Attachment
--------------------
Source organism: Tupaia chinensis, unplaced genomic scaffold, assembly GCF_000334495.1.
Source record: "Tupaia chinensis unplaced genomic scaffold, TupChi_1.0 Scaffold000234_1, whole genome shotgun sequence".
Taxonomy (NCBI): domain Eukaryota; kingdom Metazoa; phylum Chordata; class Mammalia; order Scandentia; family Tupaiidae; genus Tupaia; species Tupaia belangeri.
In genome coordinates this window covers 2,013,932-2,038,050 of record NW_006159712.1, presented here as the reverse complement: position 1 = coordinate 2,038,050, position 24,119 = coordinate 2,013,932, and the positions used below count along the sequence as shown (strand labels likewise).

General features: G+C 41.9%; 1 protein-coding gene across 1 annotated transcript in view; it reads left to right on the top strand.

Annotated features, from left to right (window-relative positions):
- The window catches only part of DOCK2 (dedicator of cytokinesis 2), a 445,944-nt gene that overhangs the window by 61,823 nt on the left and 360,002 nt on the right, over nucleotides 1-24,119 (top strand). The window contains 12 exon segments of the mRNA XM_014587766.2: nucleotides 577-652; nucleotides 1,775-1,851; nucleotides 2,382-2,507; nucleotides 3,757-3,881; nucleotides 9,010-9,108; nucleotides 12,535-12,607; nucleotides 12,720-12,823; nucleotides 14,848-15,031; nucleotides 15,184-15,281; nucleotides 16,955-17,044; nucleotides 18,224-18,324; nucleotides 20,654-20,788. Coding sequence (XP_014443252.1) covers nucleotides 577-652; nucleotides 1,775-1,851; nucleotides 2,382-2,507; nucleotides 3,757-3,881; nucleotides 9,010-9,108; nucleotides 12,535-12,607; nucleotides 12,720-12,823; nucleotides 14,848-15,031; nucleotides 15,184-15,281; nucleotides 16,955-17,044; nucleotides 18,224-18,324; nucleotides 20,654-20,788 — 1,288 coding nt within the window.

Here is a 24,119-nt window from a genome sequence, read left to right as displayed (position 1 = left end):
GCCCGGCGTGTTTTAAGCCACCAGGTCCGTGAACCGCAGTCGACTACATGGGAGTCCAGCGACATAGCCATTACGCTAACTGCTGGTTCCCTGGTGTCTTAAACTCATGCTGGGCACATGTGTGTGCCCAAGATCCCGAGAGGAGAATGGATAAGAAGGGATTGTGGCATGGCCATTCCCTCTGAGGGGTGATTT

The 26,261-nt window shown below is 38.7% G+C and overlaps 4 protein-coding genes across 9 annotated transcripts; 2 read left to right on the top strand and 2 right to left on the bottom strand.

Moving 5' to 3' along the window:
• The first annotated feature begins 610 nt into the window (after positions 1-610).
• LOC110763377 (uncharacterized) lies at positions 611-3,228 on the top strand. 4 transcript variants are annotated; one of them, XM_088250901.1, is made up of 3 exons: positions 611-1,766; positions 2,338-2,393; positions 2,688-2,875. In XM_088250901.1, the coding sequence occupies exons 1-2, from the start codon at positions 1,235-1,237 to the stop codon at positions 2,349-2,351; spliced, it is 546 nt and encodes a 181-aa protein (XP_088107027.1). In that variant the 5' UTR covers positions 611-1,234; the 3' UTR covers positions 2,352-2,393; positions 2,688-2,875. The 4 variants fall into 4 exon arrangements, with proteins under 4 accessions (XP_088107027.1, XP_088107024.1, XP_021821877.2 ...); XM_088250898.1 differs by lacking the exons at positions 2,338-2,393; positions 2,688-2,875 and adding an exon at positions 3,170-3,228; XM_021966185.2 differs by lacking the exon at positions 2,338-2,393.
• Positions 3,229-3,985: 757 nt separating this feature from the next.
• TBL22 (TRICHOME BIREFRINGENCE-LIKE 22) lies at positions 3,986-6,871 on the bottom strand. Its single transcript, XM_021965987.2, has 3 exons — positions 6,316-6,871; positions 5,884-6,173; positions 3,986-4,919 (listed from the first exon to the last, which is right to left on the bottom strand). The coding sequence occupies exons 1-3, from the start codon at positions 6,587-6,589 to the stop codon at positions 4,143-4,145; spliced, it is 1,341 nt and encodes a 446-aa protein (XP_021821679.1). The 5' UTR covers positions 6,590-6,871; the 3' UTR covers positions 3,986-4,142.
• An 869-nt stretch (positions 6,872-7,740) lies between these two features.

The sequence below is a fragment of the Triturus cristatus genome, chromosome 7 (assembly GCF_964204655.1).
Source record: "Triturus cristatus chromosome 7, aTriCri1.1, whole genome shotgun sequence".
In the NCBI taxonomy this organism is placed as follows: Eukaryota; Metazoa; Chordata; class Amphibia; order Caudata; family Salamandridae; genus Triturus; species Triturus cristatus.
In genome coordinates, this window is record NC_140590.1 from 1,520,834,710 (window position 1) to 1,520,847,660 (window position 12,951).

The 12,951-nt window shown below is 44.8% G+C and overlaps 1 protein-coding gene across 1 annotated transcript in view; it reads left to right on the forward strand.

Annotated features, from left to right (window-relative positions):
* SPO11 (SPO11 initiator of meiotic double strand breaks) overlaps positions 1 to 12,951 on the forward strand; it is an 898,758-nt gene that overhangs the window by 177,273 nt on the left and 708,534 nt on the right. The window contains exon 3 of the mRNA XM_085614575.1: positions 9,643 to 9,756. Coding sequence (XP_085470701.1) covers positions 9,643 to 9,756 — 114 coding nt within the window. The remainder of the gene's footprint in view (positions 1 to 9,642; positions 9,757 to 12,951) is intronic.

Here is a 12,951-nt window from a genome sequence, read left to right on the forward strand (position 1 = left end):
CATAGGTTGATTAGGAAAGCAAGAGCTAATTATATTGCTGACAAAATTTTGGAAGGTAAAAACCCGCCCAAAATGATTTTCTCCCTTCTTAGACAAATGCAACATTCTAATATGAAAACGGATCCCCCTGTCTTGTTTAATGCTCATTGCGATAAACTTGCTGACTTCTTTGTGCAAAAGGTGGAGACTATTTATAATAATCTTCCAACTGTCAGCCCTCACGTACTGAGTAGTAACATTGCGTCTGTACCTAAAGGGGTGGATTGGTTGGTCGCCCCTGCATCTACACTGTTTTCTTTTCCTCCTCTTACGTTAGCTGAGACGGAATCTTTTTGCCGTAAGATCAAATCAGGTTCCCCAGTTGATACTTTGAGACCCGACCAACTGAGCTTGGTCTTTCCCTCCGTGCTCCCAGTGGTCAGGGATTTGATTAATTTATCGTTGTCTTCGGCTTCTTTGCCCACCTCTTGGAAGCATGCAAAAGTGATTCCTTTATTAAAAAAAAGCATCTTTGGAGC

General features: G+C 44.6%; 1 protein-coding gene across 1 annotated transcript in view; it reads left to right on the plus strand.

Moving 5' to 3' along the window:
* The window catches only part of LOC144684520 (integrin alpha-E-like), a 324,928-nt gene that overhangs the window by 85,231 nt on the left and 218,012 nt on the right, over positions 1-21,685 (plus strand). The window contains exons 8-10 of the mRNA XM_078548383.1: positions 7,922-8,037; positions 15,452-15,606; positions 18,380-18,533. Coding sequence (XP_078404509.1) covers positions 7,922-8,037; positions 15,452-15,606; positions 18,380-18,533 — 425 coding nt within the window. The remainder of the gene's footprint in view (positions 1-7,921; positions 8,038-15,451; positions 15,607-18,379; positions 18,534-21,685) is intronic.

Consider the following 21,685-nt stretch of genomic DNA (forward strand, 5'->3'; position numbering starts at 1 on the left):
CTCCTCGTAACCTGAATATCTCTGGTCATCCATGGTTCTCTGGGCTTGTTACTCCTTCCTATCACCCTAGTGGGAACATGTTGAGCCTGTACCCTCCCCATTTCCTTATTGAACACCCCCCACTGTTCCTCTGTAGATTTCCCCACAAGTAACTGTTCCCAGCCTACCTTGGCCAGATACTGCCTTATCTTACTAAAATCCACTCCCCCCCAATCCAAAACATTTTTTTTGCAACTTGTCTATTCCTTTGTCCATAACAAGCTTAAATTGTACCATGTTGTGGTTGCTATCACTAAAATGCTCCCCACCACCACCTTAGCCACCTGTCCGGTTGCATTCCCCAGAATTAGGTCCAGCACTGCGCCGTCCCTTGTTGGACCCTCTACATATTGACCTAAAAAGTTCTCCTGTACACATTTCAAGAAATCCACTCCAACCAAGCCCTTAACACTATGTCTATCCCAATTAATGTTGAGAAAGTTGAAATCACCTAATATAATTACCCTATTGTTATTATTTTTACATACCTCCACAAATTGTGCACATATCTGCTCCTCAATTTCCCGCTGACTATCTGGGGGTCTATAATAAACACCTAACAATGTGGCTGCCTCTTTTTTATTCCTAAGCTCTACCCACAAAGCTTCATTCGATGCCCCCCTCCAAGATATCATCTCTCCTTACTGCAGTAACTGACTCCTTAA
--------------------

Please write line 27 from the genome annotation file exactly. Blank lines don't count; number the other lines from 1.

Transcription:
Moving 5' to 3' along the window: